Japan Visitor: What's happening in Tokyo, Nagoya, Kyoto, Osaka, Shimane Japan

Home    Japan Travel Guide     Tokyo Guide     Contact     Auction Service     Japan Shop

Saturday, September 06, 2014

Tanuki - Japan's raccoon dog


Racoon dogs, now also known as Asiatic raccoons, are called tanuki in Japan. There are five sub-species of raccoon dog, the Japanese one being  known as N. procyonoides viverrinus. Tanuki live in the wild, but are no strangers to areas of human habitation. (Tanuki can, however, be mistaken for the rarer anaguma (badger).)

Tanuki raccoon dog in Shigarakiyaki pottery, Yanaka, Tokyo.
Tanuki garden ornament, Tokyo.
However, the most commonly sighted tanuki in Japan are not of the furry variety, but of what could be called the garden variety, i.e., pottery figurines, believed to bring good luck. The tanuki in this photo was spied in a garden in Tokyo’s Yanaka, a district that retains a distinctly old world atmosphere typified by a traditional garden ornament like this one.

The tanuki is generally a figure of fun in Japan, partly because of its portly belly, and the male's testicles being always portrayed as huge. Yet this is a comparatively recent development, and up until the Kamakura and Muromachi eras, tales of the tanuki depicted it as something of a monster that ate people, thus the creature's full belly.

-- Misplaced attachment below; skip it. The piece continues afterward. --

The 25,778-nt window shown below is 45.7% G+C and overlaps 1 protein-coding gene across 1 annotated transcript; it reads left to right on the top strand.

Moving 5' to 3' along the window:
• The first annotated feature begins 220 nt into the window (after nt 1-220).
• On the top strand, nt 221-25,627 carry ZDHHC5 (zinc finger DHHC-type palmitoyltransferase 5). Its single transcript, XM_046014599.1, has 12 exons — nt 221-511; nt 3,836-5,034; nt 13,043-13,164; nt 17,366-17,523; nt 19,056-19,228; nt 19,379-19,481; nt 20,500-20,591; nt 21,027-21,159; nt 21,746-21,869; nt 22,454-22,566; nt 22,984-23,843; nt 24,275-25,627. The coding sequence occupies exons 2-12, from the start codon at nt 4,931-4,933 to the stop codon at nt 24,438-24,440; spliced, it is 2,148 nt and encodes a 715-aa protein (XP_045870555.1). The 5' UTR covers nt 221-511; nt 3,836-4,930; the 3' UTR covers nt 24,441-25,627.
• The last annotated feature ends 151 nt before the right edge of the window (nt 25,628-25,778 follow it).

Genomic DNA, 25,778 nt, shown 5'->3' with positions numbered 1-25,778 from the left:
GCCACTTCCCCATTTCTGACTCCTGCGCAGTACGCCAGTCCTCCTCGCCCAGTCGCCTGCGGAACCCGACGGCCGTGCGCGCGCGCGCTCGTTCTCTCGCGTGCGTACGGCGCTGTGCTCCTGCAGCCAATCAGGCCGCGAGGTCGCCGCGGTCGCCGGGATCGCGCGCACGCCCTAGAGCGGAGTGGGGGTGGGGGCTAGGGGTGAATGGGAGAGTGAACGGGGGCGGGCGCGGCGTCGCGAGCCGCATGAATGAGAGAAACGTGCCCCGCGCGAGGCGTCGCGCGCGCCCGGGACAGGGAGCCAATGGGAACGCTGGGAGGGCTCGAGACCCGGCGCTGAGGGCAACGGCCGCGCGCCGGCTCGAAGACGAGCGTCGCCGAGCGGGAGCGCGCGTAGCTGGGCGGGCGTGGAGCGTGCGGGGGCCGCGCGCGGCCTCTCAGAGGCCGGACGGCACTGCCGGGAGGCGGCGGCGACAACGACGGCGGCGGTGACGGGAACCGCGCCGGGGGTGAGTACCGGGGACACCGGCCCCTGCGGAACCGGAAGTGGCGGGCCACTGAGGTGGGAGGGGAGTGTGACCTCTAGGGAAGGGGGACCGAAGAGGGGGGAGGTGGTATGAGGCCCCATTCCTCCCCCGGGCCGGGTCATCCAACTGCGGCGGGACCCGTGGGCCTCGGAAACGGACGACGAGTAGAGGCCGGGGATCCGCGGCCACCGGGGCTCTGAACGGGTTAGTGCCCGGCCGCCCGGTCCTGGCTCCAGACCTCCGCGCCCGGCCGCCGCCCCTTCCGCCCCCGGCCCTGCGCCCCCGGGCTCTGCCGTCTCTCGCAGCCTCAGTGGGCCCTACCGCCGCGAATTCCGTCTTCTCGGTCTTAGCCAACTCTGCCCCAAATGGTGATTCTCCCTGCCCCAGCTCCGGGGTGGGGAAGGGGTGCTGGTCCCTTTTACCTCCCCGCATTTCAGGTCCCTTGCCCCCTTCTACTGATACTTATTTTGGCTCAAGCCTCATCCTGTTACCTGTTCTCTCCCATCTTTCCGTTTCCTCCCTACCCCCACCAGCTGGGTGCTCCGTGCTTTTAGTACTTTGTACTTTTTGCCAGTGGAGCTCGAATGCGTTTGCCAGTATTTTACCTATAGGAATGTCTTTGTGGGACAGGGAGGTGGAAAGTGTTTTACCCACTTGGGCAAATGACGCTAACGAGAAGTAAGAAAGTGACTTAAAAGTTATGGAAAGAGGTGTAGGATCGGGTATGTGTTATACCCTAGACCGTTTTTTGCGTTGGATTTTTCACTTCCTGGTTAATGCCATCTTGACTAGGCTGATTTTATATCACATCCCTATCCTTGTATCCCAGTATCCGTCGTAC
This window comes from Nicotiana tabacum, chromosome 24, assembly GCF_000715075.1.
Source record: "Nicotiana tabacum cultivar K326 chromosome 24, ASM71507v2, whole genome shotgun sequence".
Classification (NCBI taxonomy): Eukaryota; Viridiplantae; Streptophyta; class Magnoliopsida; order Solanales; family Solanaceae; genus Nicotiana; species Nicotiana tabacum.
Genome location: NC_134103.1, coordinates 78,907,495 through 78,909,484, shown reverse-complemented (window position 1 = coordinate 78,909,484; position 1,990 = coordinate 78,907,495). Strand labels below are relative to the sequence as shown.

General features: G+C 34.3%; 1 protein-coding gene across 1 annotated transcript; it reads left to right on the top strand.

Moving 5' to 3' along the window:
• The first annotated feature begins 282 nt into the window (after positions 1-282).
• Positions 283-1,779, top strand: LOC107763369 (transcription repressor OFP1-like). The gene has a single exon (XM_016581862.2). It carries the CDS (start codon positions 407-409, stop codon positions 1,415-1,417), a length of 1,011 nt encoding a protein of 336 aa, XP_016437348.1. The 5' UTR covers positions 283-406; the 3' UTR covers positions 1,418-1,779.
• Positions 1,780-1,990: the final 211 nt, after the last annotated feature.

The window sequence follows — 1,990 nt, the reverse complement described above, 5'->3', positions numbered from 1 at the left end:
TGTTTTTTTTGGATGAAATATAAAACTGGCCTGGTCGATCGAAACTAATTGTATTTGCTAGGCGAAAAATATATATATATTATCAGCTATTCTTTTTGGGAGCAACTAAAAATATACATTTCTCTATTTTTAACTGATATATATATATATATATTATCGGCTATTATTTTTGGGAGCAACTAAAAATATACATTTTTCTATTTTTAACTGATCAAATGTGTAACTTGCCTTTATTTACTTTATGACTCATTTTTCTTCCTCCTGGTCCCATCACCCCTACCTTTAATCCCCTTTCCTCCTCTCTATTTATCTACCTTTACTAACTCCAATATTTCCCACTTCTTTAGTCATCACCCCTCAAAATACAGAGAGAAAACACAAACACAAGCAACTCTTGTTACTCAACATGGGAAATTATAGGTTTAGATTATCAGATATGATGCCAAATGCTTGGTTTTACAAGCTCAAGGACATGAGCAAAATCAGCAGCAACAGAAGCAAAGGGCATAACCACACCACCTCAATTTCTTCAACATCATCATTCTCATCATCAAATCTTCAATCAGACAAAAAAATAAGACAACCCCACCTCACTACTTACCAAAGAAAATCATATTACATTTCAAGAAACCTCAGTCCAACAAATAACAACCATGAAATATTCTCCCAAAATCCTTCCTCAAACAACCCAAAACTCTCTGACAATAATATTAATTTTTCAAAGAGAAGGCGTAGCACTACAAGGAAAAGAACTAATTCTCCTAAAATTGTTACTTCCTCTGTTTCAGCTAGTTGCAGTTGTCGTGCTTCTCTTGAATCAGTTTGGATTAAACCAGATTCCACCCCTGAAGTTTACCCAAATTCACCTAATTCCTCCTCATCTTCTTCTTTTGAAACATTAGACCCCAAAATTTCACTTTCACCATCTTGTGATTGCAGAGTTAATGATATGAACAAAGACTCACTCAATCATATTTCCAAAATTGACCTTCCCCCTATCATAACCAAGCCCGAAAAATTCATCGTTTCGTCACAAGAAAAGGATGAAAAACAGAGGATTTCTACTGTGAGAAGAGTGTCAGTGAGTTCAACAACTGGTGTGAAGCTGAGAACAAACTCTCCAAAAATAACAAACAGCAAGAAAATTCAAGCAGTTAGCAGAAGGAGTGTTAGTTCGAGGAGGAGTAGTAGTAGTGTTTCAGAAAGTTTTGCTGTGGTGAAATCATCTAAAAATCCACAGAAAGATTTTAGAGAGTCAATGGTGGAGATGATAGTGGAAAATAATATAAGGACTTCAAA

This depiction lives on somewhat in Japanese sayings and legends. The bakedanuki (“shape-changing raccoon dog”) is a supernatural figure in Japanese lore from way back, and even in today's parlance, a “tanuki” retains the sinister meaning of someone who is cunning and sly, who harbors nefarious plans while maintaining an impassive demeanor. tanuki ineiri ("tanuki nap") means feigning sleep, and tanuki gao ("tanuki face") means to feign ignorance.

The modern association with good luck comes partly from the rotundness of the tanuki's belly and scrotum, the latter being described as an "8-tatami-mat scrotum" (8 tatami mats = about 13 sq.m.). However, the "8-tatami-mat" reference actually comes from the area that one monme (about 3.75 g) of gold would cover when beaten out as gold leaf. A tanuki skin was traditionally used as the base on which the job was carried out. (Thus the saying “Counting your tanuki skins before you’ve caught any” (toranu tanuki no kawazanyo 取らぬたぬきの皮算用)  - the Japanese equivalent of counting your chickens before they have hatched.)

Nevertheless, this association with gold further enhanced the tanuki's good-luck status.

Pottery tanuki for the garden, as in the above photo, are typically rendered in Shigaraki pottery (shigarakiyaki). Shigaraki is an area in Shiga prefecture that is famous for its semi-glazed stoneware, and the tanuki is the archetypal Shigarakiyaki product.

Want a pottery tanuki for your garden? Inquire with the folks at GoodsFromJapan.

© JapanVisitor.com

No comments:

Post a Comment

Related Posts Plugin for WordPress, Blogger...